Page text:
Repeal archaic laws-there are 32,000 of them. Review the three 19th century procedure codes. Initiate legal reforms to remove repetitive legislation that exists because of the Concurrent List.


48 Get the track right
Blow the whistle on Indian Railways' cleanliness standards.

THE PROBLEM
An estimated 1.4 crore passengers travel on nearly 14,000 trains each day and use around 7,000 stations. It shows in the condition of the stations. There are about 1.5 lakh cleaners but the filth is not side-tracked.

THE WAY OUT
Cleaning must be mechanised and given to private players.Western Railways' project Clean Train Station, the train equivalent of a car wash, is in operation in Ratlam and should be replicated on a wide scale.


49 Terminal problem
Let domestic and international travel take off with 10 super airports.

THE PROBLEM
Land at any airport in India and suffer a terminal crisis. Touts more than trolleys, confusion, not information, and sourness, not a smile.

THE WAY OUT
Let arrival no longer be an enigma. The government should call for the construction of 10 private airports of international quality. Situate them in tourism-magnets Agra, Jaipur, Indore, Amritsar, Madurai and Goa.


50 The rivers run deep
Channel the water by linking India's carriers.

THE PROBLEM
Every summer, 91 of the country's 598 districts are hit by drought while 40 million hectares of land in 83 other districts are flooded. Even metros like Chennai are starved of water.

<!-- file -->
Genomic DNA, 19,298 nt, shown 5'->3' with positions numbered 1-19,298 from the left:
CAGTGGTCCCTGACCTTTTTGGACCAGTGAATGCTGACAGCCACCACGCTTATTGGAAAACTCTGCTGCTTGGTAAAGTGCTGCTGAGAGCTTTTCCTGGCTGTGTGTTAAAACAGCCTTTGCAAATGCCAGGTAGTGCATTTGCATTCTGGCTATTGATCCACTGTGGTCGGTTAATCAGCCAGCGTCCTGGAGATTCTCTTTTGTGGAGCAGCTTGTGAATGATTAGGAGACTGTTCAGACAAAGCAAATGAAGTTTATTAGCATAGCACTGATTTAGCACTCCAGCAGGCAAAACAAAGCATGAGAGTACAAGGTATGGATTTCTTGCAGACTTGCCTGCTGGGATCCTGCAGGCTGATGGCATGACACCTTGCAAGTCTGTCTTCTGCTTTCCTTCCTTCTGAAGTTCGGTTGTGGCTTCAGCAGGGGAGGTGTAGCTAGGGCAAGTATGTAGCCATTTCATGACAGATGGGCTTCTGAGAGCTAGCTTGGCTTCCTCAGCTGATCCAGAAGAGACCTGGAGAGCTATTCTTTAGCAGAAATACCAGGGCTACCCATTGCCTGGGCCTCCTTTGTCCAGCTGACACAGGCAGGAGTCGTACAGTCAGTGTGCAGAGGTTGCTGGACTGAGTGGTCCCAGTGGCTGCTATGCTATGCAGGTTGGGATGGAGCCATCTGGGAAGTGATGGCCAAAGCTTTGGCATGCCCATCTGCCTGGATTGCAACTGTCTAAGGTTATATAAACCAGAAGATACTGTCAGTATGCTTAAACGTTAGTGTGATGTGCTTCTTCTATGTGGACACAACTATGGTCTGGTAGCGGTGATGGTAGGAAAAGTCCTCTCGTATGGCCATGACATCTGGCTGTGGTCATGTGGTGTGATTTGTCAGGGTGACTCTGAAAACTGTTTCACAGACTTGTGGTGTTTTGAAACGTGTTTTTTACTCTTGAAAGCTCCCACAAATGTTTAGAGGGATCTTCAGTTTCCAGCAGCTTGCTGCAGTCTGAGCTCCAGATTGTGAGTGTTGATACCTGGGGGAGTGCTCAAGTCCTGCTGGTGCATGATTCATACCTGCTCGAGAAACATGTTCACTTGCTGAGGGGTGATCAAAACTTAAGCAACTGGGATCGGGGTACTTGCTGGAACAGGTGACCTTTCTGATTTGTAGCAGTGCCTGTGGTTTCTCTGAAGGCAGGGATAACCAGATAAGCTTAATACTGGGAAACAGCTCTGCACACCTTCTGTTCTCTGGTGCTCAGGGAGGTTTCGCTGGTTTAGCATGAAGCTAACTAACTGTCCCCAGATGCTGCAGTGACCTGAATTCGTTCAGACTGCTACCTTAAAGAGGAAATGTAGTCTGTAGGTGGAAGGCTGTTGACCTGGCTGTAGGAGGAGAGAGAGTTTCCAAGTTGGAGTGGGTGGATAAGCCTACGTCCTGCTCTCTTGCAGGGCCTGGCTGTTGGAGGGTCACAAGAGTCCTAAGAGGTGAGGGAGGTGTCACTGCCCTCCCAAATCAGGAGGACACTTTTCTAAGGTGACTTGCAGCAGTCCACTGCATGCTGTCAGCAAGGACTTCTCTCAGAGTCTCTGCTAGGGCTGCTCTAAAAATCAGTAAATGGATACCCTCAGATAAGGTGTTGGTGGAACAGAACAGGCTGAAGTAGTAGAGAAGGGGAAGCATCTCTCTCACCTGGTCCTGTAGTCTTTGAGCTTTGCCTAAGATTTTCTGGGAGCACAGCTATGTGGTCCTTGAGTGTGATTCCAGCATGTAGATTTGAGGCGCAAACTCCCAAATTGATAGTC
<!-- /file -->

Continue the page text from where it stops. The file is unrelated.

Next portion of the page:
THE WAY OUT
Connect rivers. The River Interlinking Project which aims to bind 37 rivers and transfer water from surplus basins like the Ganga and Brahmaputra is an idea worth the wait and sweat.


51 Go with the flow
Don't pollute the water, clean it.

THE PROBLEM
Holy they may be, but rivers are also harbingers of death. In Delhi alone, 630 million litres of untreated sewage flows into the Yamuna every day.

THE WAY OUT
Implement existing environmental laws. Use cutting edge technology to clean up rivers within a specific time. Even 15 years on, Ganga is only 39 per cent clean.


52 Historical preserves
Revive the best of British architectural legacy, brick by brick.

THE PROBLEM
Old circuit houses, dak bungalows and forest lodges. Ghostly narratives and spectral family stories. Films by Satyajit Ray. The era of "Koi hai ...?" and punkahwallahs.With the disintegration of each colonial relic, we are losing parts of our past.

THE WAY OUT
Restore them, rewrite their histories. State tourism corporations should centralise bookings and maintenance should be left to private owners. A directory of such places with reservation details should be published.


53 Reality check